What Will $28 Trillion More Debt Do to China’s Economy?
China has replaced the USA as the focus of too much debt compared to its gross domestic product. In the last five years Chinese debt levels have accelerated as its economy has slowed. In short, what will $28 Trillion more debt do to China’s economy? Business Insider writes about China debt to GDP.
China's total debt is about $28 trillion, larger than that of the United States or Germany.
Now the Chinese economy is slowing. But China hasn't stopped adding more debt. About five years ago, Chinese debt levels began accelerating far faster than GDP was growing. In other words, as time goes by China adds more debt and becomes less and less able to pay it off.
A good portion of Chinese debt is in state owned enterprises or local government. The general consensus was that this debt was China’s problem and would not affect anyone or anything else. However that has changed.
Yesterday the Chinese government again began buying stocks to prop up its plummeting stock market. No one thinks that is sustainable. And my colleague Linette Lopez noted yesterday that there is a capital-flight "doomsday scenario" being floated by BAML which suggests that China only has about a year to a year and a half of currency reserves on hand if it needs to defend a run against the yuan.
China’s debt is not just going to disappear by printing money as a lot of China’s business debt is denominated in dollars. So, what will $28 Trillion more debt do to China’s economy?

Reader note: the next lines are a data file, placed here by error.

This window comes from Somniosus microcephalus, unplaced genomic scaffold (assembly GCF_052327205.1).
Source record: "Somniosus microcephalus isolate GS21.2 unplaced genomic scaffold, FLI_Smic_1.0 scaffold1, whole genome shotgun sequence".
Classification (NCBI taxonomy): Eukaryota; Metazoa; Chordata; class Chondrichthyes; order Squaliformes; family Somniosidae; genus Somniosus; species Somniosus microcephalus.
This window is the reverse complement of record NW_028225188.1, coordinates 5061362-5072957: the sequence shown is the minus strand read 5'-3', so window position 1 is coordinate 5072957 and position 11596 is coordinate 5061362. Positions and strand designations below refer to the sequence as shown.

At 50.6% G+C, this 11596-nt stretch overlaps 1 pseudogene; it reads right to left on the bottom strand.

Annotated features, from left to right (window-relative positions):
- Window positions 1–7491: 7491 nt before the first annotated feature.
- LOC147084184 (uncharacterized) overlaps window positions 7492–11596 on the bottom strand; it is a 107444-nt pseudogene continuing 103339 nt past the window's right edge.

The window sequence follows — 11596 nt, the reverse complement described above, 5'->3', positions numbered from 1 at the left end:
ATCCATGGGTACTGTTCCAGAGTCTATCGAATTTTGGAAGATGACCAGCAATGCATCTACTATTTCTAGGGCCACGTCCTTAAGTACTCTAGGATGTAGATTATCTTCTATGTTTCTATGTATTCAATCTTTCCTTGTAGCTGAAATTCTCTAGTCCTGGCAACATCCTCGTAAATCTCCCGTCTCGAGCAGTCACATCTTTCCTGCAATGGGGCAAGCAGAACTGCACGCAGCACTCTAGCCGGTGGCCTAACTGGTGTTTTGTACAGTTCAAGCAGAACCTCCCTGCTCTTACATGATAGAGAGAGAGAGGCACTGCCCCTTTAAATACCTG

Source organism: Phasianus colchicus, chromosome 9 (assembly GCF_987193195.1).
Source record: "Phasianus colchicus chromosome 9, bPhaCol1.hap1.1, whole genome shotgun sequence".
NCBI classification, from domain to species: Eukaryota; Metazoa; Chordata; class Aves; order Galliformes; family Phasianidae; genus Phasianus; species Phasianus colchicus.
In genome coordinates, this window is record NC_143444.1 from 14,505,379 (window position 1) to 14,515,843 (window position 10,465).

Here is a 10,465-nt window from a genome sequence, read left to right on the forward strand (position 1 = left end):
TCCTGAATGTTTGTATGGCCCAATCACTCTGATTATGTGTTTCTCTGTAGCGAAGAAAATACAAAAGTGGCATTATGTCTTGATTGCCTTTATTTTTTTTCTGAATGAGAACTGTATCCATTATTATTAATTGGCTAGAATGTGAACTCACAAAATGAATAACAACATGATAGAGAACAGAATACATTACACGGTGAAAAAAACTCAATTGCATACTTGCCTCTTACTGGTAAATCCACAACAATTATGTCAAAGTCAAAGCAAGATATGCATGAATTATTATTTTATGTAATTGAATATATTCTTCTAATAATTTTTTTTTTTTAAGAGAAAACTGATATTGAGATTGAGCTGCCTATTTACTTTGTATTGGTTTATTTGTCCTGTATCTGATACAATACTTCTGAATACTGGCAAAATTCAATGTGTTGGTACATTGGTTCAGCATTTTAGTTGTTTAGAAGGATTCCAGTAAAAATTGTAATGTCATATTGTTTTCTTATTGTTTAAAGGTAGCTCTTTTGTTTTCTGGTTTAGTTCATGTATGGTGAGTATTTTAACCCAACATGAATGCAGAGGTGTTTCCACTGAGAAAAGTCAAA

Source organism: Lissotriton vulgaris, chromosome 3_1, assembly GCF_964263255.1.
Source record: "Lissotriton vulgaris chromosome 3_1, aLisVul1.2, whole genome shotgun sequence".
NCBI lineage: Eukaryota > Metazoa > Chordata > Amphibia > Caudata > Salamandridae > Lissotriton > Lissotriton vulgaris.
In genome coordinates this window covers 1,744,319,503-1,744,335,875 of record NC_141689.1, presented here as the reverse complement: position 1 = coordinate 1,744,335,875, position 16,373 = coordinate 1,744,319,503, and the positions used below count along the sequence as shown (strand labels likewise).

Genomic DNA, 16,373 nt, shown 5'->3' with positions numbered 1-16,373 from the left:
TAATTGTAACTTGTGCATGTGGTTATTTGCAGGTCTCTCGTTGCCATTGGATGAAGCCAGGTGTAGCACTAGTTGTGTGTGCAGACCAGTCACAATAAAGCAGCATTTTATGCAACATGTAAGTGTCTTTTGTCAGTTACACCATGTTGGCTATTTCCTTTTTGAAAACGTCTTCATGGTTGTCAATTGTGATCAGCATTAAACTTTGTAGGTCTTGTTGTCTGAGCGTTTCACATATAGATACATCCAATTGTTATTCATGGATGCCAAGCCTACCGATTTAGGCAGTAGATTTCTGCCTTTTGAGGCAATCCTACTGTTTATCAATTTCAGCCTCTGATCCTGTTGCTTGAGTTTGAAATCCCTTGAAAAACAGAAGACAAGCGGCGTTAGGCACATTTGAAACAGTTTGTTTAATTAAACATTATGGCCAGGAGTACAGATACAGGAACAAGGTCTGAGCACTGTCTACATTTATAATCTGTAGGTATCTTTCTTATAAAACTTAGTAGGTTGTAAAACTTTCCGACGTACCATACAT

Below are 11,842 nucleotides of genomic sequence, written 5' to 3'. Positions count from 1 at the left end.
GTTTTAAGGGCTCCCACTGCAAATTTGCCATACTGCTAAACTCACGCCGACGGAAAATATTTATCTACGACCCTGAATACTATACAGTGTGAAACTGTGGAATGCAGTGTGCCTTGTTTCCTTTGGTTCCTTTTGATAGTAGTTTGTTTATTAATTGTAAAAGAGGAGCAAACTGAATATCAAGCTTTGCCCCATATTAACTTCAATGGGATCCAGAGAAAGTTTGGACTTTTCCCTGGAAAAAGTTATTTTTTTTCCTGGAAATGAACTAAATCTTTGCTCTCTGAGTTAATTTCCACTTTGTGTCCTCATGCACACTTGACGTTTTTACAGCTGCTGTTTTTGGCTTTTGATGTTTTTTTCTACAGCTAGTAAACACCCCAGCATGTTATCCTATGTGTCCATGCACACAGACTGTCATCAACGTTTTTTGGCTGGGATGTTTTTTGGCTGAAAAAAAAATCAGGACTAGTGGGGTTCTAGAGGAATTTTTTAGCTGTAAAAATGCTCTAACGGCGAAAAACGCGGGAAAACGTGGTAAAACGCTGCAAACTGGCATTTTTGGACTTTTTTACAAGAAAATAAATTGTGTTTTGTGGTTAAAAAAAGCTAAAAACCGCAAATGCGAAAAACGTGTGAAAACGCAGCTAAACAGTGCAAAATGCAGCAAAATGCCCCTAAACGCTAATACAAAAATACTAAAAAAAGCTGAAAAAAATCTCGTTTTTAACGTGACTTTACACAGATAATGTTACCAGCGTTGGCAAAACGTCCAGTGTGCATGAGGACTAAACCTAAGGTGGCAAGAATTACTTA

There Goes the Yuan
The Communist managers of China’s “managed capitalism” have enjoyed support of the Chinese people because of decades of economic growth. That growth threatens to come to an end and rather than deal with secondary social unrest as factories close and people lose their jobs, China is stimulating its economy at the expense of its currency.
Bloomberg Business writes about the People’s Bank of China cutting its reserve ratio.
China’s latest easing move signals that shoring up growth is the government’s top priority even if doing so further weakens the yuan or adds to leverage that threatens the longer-term health of the world’s second-biggest economy.
The People’s Bank of China said Monday that it’s cutting the amount of cash the nation’s lenders must lock away. That move marked the first time in four months that the central bank has used one of its traditional monetary-easing tools, despite mounting signs of a weaker economy and a stock market in near-freefall.
The action came days before Premier Li Keqiang is expected to set the bar lower for gross domestic product with a 2016 target expansion range of 6.5 percent to 7 percent, compared with last year’s goal of around 7 percent. The renewed focus on growth could be at the expense of any effort to rein in ever-increasing debt: Chinese banks extended a record amount of new loans in January. Meantime, the yuan is down 3.6 percent against the dollar since October.
In short what $28 Trillion more debt is doing to the Chinese economy is causing more debt, slower growth and a cheaper Chinese currency. The rest of the world will enjoy cheaper Chinese products at the expense of a trade war among low cost producers! Read more in our article, Will Capital Flight Kill the Chinese Economic Miracle.
Date Added: 2019-04-12
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